10 April 2015
Almost half of landlords in the UK are reporting an increased demand for rental properties which is expected to continue over the next 12 months.
Some 43% have experienced a rise in tenant demand and it is being driven by young people and families, according to the latest research by specialist buy to let lender Paragon Mortgages.
It also shows that 51% expect this level of growth to continue over the next 12 months with 47% renting to young couples, 43% to young singles and 42% to families with children.
‘It is no surprise that rental demand is steadily increasing. With continued stress on the housing stock driving prices up, tough affordability hurdles for would be buyers and a social rented sector under pressure as a result of renewed interest in right to buy, a steady increase in rental demand was practically inevitable,’ said John Heron, Managing Director of Paragon Mortgages.
‘It is important that landlords continue to expand the supply of rented property in order to maintain balance and so avoid unsustainable increases in rents. A healthy, competitive and innovative buy to let market is critical to this,’ he added.
Meanwhile, separate research shows that more than half of tenants say they experienced problems with their rented homes over the past 12 months, ranging from poor maintenance to breaches of their contract.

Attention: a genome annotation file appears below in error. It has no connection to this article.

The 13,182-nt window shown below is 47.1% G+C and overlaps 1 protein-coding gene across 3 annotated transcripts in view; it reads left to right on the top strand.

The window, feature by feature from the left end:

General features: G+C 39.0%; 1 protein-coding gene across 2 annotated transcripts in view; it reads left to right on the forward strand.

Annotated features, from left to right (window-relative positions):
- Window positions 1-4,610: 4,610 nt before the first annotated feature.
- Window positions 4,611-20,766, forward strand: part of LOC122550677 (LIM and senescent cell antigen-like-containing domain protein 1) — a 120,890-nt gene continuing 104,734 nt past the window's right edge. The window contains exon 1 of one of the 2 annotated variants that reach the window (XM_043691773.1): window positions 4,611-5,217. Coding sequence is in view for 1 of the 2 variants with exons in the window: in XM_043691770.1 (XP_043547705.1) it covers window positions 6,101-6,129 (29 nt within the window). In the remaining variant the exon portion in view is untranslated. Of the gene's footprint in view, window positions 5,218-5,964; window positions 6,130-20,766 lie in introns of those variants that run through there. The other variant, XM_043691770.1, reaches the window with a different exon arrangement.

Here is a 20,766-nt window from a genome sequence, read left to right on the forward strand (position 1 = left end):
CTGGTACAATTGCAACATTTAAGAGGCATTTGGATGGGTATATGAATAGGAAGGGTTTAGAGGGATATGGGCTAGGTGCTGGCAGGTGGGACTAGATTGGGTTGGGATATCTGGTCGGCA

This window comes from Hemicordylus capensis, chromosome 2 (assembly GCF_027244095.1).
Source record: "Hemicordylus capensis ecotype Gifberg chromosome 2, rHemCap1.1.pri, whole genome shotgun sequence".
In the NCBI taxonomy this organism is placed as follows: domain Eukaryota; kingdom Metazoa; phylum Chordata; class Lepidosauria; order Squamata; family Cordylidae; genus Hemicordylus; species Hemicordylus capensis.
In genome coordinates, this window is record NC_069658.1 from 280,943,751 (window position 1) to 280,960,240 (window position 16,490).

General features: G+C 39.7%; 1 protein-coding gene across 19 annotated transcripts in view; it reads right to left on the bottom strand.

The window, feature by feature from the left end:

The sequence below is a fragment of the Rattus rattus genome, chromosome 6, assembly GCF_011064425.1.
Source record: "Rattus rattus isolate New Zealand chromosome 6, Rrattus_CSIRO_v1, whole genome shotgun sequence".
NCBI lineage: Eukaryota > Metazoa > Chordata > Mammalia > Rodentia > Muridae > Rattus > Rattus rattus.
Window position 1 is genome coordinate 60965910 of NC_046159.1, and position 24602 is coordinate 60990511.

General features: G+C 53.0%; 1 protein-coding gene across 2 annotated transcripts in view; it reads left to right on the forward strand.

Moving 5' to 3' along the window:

The biggest problem, for 15% of tenants, was their landlord’s failure to fix structural problems including damp, a leaking roof or rotten window frames, according to the research by mortgage and loans provider Ocean Finance.
A further 13% of tenants suffered delays in repairing broken furniture, showers and washing machines. 14% of tenants faced unexpected increases in their rent, disputes over money deducted from their deposits and even early eviction when their landlord sold their property.
Tenants in London, where more than 10 million people live in private rental accommodation, fared the worst, with 60% saying they experienced problems in the past 12 months. This was followed by those in the East Midlands and the rest of the South East region.
Some 35% of tenants said even though they complained to the landlord or letting agent, the problems were not fixed. While 13% said they didn’t know who to turn to for advice, while 5% took matters into their own hands and refused to pay their rent until the landlord resolved the problem.
‘Landlords have an obligation to ensure that the properties they let are well maintained and safe for their tenants to live in. The research indicates that many tenants are renting sub-standard properties. It’s also concerning that people are facing mid-tenancy rent increases or have money unexpectedly taken from their deposits,’ said Gareth Shilton, a spokesman for Ocean Finance.
‘One of the problems may be a lack of clarity over whose responsibility it is to maintain different aspects of a property. Often the landlord believes the tenant is responsible for doing repairs that in fact they are obligated to make,’ he added.